Carl Maki, PhD, is a professor in the Department of Anatomy & Cell Biology. He earned his bachelor’s degree in biology in 1987 from the University of Wisconsin Lacrosse and his PhD in 1993 from Kansas State University. Maki received post-doctoral training in cancer biology at the National Institutes of Health and Harvard Medical School. He has held faculty positions at the Harvard School of Public Health, the University of Chicago and Rush University.
P53 is a tumor suppressor and potent cell growth inhibitor. Wild-type p53 is expressed at low levels in most cells. However, p53 levels increase, and the protein is activated in response to DNA damage and other stresses. Activated p53 then inhibits growth or induces cell death.
Mutations in the P53 gene are the most common genetic change in cancer. These mutations inhibit the ability of p53 to respond to cancer-causing stresses. Our lab is examining how p53 is regulated normally, and how this regulation is altered in cancer.
P53 affects cancer cell metabolism and autophagy
A long-standing paradigm was that tumor suppression by p53 resulted from activation of genes that promote cell cycle arrest or apoptosis. However, recent studies have shown p53 can alter cancer cell metabolism and autophagy, and both effects may contribute to tumor suppression.
We are studying how metabolism and autophagy are linked in the cellular response to p53 activation. An article describing these results can be found here: Duan L, Perez RE, Davaadelger B, Dedkova EN, Blatter LA, Maki CG. (September 15, 2015.) “p53-Regulated Autophagy Is Controlled by Glycolysis and Determines Cell Fate.” Oncotarget.6(27):23135-5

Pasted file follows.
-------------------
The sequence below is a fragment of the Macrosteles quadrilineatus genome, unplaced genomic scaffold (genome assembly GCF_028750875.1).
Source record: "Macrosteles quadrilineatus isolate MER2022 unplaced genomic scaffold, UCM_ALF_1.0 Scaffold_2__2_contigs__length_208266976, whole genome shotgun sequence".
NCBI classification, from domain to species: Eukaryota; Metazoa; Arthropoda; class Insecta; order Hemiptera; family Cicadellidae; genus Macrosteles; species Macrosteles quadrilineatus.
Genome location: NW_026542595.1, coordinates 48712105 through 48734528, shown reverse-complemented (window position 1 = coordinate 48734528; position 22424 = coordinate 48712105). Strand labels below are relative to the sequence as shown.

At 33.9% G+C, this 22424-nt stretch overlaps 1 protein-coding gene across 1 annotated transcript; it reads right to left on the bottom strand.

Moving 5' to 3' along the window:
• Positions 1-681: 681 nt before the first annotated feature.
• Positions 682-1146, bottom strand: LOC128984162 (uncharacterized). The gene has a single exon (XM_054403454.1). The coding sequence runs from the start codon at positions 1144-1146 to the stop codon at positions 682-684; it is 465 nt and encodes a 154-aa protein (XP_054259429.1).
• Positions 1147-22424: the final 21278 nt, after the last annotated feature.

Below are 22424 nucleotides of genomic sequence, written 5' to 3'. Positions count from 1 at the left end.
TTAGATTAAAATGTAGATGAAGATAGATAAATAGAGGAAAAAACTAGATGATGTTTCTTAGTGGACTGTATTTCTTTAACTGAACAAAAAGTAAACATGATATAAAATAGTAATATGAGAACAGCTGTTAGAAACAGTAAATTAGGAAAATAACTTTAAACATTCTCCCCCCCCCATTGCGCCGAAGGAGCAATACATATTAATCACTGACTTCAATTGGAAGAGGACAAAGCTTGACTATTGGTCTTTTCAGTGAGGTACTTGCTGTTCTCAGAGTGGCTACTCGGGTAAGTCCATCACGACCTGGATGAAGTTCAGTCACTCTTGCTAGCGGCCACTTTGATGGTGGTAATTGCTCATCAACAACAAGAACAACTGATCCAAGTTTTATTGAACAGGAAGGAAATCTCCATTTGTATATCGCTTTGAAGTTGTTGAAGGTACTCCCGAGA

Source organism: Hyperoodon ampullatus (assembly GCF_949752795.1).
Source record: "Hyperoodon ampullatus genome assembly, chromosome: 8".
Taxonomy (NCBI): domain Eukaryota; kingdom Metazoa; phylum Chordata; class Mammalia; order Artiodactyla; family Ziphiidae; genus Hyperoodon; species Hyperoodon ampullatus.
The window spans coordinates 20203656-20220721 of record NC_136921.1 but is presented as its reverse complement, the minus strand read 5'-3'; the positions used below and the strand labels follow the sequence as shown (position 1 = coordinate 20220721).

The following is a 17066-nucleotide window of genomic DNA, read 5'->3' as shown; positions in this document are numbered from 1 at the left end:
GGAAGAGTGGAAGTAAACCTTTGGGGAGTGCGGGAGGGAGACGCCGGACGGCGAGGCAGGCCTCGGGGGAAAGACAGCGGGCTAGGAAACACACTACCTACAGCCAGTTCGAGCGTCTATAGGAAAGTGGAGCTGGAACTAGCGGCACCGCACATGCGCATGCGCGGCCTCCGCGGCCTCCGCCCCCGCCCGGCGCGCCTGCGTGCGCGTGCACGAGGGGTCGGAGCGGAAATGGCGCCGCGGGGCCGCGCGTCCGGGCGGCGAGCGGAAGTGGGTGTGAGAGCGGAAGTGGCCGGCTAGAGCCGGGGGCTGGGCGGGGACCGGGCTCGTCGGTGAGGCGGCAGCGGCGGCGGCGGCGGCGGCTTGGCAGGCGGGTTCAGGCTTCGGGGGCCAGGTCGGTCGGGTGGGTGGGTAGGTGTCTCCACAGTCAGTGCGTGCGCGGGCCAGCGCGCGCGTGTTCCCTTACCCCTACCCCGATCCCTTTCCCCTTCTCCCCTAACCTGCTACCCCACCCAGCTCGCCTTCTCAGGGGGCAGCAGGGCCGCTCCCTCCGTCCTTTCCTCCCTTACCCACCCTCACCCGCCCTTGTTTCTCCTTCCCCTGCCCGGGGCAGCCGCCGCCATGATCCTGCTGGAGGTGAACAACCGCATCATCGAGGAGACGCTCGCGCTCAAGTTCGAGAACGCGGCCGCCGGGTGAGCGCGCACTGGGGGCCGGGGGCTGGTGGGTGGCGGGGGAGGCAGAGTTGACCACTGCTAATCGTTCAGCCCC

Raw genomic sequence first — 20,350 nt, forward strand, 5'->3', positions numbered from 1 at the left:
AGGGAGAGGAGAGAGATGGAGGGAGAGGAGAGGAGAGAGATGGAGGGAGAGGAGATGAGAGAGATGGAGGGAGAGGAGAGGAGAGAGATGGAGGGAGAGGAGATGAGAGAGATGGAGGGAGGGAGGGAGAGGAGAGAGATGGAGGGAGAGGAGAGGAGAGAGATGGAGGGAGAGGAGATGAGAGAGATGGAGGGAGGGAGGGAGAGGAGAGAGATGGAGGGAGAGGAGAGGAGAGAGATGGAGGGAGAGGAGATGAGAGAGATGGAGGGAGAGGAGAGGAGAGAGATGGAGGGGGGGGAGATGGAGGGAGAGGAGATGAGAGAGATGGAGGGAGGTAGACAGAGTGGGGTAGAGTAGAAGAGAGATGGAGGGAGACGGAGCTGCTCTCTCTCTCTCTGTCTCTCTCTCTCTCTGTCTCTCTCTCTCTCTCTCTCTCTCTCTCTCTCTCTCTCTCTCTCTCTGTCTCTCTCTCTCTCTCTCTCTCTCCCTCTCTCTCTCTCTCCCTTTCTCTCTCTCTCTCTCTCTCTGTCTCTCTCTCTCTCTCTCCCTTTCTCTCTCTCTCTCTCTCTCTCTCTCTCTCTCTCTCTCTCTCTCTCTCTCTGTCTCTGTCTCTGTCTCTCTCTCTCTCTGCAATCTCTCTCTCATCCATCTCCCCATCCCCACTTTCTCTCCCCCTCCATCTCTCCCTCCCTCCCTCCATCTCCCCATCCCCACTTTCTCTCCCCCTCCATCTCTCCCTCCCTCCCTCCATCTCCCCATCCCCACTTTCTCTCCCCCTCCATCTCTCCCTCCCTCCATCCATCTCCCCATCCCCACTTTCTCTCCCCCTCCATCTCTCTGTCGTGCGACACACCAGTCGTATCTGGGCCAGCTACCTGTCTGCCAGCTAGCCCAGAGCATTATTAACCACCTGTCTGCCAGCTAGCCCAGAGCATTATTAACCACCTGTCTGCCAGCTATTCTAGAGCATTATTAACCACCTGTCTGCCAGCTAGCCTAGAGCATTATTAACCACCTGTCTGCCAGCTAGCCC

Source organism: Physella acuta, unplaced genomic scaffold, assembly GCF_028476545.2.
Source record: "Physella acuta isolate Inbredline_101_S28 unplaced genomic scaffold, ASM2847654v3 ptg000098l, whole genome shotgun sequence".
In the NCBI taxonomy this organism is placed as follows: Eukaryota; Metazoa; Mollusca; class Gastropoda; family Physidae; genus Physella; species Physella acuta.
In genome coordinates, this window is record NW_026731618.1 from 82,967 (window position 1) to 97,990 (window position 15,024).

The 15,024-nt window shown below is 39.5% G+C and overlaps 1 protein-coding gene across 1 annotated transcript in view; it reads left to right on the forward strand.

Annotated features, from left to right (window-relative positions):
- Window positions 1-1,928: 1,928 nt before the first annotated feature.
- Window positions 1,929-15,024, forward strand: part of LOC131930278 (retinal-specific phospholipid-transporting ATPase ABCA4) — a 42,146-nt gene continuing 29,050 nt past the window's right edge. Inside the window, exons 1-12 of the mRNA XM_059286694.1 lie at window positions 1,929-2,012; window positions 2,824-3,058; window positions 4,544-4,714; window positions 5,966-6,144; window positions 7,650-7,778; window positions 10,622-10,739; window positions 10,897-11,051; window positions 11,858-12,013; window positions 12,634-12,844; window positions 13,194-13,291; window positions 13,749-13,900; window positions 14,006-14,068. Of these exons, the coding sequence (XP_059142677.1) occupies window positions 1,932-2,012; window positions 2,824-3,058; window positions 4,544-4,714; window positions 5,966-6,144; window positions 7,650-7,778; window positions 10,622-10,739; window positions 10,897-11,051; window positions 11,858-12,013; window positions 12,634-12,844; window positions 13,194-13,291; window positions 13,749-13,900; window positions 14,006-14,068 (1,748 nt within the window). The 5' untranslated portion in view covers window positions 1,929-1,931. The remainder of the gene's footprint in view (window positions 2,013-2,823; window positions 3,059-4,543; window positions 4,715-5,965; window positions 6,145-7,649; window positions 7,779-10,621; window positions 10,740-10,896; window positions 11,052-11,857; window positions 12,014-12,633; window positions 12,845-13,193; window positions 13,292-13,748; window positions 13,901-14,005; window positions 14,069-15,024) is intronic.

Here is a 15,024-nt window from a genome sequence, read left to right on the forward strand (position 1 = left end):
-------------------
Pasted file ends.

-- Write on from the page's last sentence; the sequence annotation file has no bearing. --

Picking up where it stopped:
Nutlin-3a is a p53 activator
P53 is expressed at low levels in most cells due to MDM2, an E3 ligase that binds p53 protein and promotes its degradation. Small-molecule inhibitors of p53-MDM2 (e.g., Nutlin-3a) are being developed as therapeutic agents. These molecules disrupt p53-MDM2 binding in p53 wild-type cancer cells, thus unleashing p53 to inhibit proliferation and induce death. We are studying how normal and cancer cells respond to MDM2 antagonists like Nutlin-3a, with the hope of increasing their therapeutic potential in cancer.
In this picture human lung cancer cells were untreated (top right) or treated with Nutlin-3a (bottom right) to activate wild-type p53. Cytoskeleton proteins were visualized by immunostaining. The results show that Nutlin-3a alters the cancer cell cytoskeleton. This resulted in decreased ability of these cancer cells to migrate. See this publication: “Nutlin-3a Induces Cytoskeletal Rearrangement and Inhibits the Migration and Invasion Capacity of p53 Wild-Type Cancer Cells.”
Moran DM, Maki CG.
Mol Cancer Ther. 2010 Apr;9(4):895-905. doi: 10.1158/1535-7163.MCT-09-1220. Epub 2010 Apr 6
NIH 5R21CA178733 (PI): “Modeling the Etiology of p53 Mutated Cancer Cells”
NIH 5R21CA185036 (PI): “Identification and Targeting Therapy resistant Osteosarcoma”
NIH 1R01CA200232 (PI): “Targeting Prolyl Peptidases in Tamoxifen Resistant Breast Cancer”
DoD W81XWH-16-1-0025 (PI): “Targeting Prolyl Peptidases in Triple-Negative Breast Cancer”
A complete listing of Maki’s publication can be found on PubMed.
Carl Maki, PhD
Department of Anatomy & Cell Biology